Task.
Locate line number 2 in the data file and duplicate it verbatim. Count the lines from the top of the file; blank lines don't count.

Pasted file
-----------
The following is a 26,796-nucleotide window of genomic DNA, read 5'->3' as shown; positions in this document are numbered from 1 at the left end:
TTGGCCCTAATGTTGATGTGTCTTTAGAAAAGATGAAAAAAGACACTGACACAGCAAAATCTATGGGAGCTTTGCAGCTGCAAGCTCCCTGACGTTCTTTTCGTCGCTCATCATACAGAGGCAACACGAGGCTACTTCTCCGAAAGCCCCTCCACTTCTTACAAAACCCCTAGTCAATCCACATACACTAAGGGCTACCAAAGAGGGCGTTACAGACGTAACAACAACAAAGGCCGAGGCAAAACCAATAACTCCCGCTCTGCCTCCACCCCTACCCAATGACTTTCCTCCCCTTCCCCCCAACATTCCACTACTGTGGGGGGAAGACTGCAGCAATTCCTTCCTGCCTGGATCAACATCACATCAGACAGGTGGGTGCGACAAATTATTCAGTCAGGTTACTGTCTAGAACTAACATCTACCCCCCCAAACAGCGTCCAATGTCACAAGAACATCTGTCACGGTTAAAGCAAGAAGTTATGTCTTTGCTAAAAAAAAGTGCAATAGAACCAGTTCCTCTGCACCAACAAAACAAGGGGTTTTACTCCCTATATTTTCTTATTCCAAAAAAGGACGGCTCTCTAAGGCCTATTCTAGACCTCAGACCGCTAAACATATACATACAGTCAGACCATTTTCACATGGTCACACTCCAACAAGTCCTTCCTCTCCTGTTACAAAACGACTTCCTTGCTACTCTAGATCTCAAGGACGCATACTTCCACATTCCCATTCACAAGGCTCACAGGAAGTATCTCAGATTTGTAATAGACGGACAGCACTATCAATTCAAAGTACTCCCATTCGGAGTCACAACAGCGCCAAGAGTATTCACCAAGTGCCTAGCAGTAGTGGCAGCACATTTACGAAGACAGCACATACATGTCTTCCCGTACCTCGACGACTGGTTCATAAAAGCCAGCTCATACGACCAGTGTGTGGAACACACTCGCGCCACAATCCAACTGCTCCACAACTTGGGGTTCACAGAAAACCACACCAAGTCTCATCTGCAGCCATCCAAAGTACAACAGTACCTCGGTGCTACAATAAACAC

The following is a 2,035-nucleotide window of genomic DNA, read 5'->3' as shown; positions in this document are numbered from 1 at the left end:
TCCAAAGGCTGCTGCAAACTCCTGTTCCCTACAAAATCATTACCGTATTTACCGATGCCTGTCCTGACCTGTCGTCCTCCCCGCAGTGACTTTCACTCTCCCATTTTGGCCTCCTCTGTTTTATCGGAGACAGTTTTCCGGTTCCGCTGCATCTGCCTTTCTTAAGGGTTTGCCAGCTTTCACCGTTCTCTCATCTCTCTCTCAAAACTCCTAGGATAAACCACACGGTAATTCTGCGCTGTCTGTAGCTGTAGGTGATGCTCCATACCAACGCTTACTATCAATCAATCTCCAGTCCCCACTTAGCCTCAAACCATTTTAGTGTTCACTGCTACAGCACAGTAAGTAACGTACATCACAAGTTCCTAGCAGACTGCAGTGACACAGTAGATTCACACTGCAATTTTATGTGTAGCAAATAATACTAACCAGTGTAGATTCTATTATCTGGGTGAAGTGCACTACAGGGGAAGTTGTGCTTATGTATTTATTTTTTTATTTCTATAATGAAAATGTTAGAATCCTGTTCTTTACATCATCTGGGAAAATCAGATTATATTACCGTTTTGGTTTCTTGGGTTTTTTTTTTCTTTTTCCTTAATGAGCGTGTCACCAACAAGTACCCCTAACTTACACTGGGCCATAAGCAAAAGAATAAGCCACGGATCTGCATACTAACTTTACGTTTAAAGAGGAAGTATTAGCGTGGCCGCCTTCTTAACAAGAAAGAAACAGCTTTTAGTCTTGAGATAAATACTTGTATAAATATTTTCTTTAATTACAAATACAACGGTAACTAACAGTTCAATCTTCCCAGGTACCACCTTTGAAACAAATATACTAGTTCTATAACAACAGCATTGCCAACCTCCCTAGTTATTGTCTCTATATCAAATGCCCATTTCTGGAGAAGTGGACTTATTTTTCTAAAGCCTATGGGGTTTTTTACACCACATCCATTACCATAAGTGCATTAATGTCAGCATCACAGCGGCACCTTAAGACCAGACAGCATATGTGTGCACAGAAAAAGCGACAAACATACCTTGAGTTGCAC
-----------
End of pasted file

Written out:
TTGGCCCTAATGTTGATGTGTCTTTAGAAAAGATGAAAAAAGACACTGACACAGCAAAATCTATGGGAGCTTTGCAGCTGCAAGCTCCCTGACGTTCTTTTCGTCGCTCATCATACAGAGGCAACACGAGGCTACTTCTCCGAAAGCCCCTCCACTTCTTACAAAACCCCTAGTCAATCCACATACACTAAGGGCTACCAAAGAGGGCGTTACAGACGTAACAACAACAAAGGCCGAGGCAAAACCAATAACTCCCGCTCTGCCTCCACCCCTACCCAATGACTTTCCTCCCCTTCCCCCCAACATTCCACTACTGTGGGGGGAAGACTGCAGCAATTCCTTCCTGCCTGGATCAACATCACATCAGACAGGTGGGTGCGACAAATTATTCAGTCAGGTTACTGTCTAGAACTAACATCTACCCCCCCAAACAGCGTCCAATGTCACAAGAACATCTGTCACGGTTAAAGCAAGAAGTTATGTCTTTGCTAAAAAAAAGTGCAATAGAACCAGTTCCTCTGCACCAACAAAACAAGGGGTTTTACTCCCTATATTTTCTTATTCCAAAAAAGGACGGCTCTCTAAGGCCTATTCTAGACCTCAGACCGCTAAACATATACATACAGTCAGACCATTTTCACATGGTCACACTCCAACAAGTCCTTCCTCTCCTGTTACAAAACGACTTCCTTGCTACTCTAGATCTCAAGGACGCATACTTCCACATTCCCATTCACAAGGCTCACAGGAAGTATCTCAGATTTGTAATAGACGGACAGCACTATCAATTCAAAGTACTCCCATTCGGAGTCACAACAGCGCCAAGAGTATTCACCAAGTGCCTAGCAGTAGTGGCAGCACATTTACGAAGACAGCACATACATGTCTTCCCGTACCTCGACGACTGGTTCATAAAAGCCAGCTCATACGACCAGTGTGTGGAACACACTCGCGCCACAATCCAACTGCTCCACAACTTGGGGTTCACAGAAAACCACACCAAGTCTCATCTGCAGCCATCCAAAGTACAACAGTACCTCGGTGCTACAATAAACAC